XC racing on the Pivot LES 27.5+ bike

Conventional wisdom says bad idea, but maybe it's time for a rethink

27.5 Cross Country Plus
Our Sea Otter XC race rig, the revamped Pivot LES in its 27.5+ set-up.

Our Sea Otter XC race rig, the revamped Pivot LES in its 27.5+ set-up (click to enlarge).

Anyone who’s raced the Sea Otter Classic cross-country has experienced the course’s litany of short but steep and loose climbs. Gradients are in the 15-18% range. Trail surface is akin to marbles on hardwood. Maintaining traction (and momentum) is difficult if not impossible — unless you happen to be racing a plus bike.

That was just one of the revelatory discoveries made during an experimental race day aboard the freshly revised Pivot LES carbon hardtail, which was launched just a few days prior at the mid-April event in Monterey, California.

The nuts and bolts of the new bike are straight forward. Pivot carried forward the carbon framed racer’s somewhat slack 69.5-degree headtube angle (though the size XL is actually 70 degrees), while slicing a reported 50 grams off the frame’s weight. They also added boost hub spacing, compatibility for Shimano Di2 electronic shifting, and most importantly, Pivot’s Swinger II rear dropout system, which allows for easy conversion from 29er to singlespeed or 27.5+. There’s roughly an inch of possible adjustment via dropout indexing. The shortest achievable chainstay length is a stubby 434mm.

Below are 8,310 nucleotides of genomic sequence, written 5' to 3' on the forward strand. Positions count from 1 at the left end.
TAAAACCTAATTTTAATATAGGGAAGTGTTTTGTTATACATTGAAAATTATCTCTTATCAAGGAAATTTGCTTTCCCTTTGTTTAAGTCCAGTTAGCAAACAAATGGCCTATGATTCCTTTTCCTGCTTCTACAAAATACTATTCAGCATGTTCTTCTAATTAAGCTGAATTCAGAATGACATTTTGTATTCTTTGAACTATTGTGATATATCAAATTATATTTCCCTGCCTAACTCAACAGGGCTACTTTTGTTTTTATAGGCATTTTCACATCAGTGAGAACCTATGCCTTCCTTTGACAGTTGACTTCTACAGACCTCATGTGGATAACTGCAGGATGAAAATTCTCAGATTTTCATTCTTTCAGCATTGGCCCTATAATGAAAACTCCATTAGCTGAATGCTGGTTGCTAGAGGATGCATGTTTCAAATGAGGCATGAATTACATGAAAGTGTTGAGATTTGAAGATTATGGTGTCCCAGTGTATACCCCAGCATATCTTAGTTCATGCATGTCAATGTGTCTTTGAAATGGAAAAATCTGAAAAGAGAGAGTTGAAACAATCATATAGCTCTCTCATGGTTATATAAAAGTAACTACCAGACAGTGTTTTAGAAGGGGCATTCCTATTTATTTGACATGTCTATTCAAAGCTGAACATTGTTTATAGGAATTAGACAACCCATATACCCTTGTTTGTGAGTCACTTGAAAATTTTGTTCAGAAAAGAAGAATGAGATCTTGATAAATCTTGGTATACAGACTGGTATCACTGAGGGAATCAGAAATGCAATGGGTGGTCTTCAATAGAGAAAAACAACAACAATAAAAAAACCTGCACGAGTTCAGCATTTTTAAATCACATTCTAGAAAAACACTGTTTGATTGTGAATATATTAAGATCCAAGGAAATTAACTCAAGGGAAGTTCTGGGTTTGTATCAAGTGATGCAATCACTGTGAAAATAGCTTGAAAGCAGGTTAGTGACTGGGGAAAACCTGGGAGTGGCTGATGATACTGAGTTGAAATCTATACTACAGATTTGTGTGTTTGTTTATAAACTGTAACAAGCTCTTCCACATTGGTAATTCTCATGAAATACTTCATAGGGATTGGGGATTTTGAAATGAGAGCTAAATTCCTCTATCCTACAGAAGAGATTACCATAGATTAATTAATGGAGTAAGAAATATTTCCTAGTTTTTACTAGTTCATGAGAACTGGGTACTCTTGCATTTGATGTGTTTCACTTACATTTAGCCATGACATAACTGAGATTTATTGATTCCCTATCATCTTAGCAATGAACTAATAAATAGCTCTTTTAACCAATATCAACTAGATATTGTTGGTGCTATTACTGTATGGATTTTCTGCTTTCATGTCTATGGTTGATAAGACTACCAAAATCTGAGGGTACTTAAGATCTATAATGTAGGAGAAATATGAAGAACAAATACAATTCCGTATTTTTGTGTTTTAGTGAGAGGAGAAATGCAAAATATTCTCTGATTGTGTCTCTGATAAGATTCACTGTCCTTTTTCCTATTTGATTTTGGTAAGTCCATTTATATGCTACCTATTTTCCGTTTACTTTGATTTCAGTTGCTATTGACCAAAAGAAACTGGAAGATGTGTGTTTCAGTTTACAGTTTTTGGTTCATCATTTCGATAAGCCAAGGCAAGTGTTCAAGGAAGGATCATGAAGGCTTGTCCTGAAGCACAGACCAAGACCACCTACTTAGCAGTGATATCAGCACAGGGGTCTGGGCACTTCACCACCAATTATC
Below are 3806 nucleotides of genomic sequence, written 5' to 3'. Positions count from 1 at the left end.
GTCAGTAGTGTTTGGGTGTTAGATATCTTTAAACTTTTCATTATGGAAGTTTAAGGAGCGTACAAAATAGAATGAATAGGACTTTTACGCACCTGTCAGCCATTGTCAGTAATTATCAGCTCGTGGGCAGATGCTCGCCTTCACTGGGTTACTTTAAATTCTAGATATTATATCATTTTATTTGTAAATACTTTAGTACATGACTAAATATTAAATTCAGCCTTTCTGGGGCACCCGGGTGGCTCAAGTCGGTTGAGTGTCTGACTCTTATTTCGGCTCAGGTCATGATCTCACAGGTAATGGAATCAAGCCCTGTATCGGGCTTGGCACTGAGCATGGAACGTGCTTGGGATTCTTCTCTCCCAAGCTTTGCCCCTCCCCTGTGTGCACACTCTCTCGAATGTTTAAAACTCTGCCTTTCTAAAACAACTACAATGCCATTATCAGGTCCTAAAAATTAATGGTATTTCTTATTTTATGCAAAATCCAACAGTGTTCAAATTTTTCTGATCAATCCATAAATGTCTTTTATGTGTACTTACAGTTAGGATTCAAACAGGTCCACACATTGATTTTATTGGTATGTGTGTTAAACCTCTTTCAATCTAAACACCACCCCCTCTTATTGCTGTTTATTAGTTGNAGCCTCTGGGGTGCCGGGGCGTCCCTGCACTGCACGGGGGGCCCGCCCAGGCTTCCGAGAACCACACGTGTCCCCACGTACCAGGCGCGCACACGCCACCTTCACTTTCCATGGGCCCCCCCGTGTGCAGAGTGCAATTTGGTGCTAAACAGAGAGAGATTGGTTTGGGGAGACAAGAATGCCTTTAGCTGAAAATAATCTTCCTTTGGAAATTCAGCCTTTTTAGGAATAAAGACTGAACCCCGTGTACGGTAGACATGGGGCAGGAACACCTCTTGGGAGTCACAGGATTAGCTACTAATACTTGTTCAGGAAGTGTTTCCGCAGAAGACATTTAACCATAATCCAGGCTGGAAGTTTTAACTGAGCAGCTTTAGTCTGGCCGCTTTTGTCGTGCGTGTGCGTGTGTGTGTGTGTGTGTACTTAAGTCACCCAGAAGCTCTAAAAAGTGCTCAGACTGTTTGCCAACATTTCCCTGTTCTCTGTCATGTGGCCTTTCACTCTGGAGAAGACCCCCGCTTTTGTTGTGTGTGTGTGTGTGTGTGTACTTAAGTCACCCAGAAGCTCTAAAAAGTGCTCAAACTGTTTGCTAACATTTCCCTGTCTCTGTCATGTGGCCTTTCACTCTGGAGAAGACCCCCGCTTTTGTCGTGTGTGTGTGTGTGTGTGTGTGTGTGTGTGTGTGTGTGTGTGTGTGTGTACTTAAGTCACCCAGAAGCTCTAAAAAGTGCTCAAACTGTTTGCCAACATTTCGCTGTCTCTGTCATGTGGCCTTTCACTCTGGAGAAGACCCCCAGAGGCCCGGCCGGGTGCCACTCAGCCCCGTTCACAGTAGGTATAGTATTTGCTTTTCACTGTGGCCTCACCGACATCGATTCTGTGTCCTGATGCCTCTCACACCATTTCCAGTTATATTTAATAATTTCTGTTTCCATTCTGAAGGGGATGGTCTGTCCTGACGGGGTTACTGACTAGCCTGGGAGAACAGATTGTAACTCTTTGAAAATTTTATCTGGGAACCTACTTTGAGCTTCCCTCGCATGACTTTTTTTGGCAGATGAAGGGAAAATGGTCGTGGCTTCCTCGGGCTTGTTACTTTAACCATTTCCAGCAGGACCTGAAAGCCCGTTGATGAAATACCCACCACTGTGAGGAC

Boost spacing front and rear means stiffer wheels and shorter chainstays.

Boost spacing front and rear means stiffer wheels and shorter chainstays (click to enlarge).

Being one who’s never embraced the appeal of one-gear bikes, I was far more interested in the addition of plus capability. And specifically what would it be like to race this bike in that configuration? Conventional wisdom says, bad idea. Instead of spinning on bulbous tires, the ideal XC competition rig (especially for fast rolling courses such as Sea Otter) is a hardtail or short travel full suspension 29er. At least that’s how the current thinking goes.

But abiding to conventional wisdom all the time is no fun, so I talked the Pivot crew into loaning me one of the new bikes set-up plus for my Cat. 2/45-47 men’s XC race. On tap was one lap of a roughly 19.2-mile course with 2600 feet of climbing. The track is mostly smooth and flowing, peppered with those aforementioned grinders, plus several longer, shallower ascents.

The bike’s spec included Shimano XTR drivetrain and brakes, a FOX 34 120mm fork, DT Swiss XM 551 alloy wheels with 40mm internal width, and Maxxis Ikon (rear) and Rekon (front) 27.5×2.8” tires. Gearing was a 34-tooth chainring paired with an 11-45 cassette thanks to OneUp’s 45t sprocket conversion kit that was necessary because Shimano’s wide range cassette wasn’t available at the time.

Even with this Maxxis Ikon 2.8" tire there is still reasonable clearance.

Even with this Maxxis Ikon 2.8″ tire there is still reasonable clearance (click to enlarge).

I didn’t have a scale handy, but figure this size XL tester came in around 23-24 pounds. It was race ready, no doubt, though I should mention that anyone interested in FOX’s new Step-Cast race-specific 100mm fork be warned. Its slim design does not play nice with plus tires, a fact we discovered during the conversion process.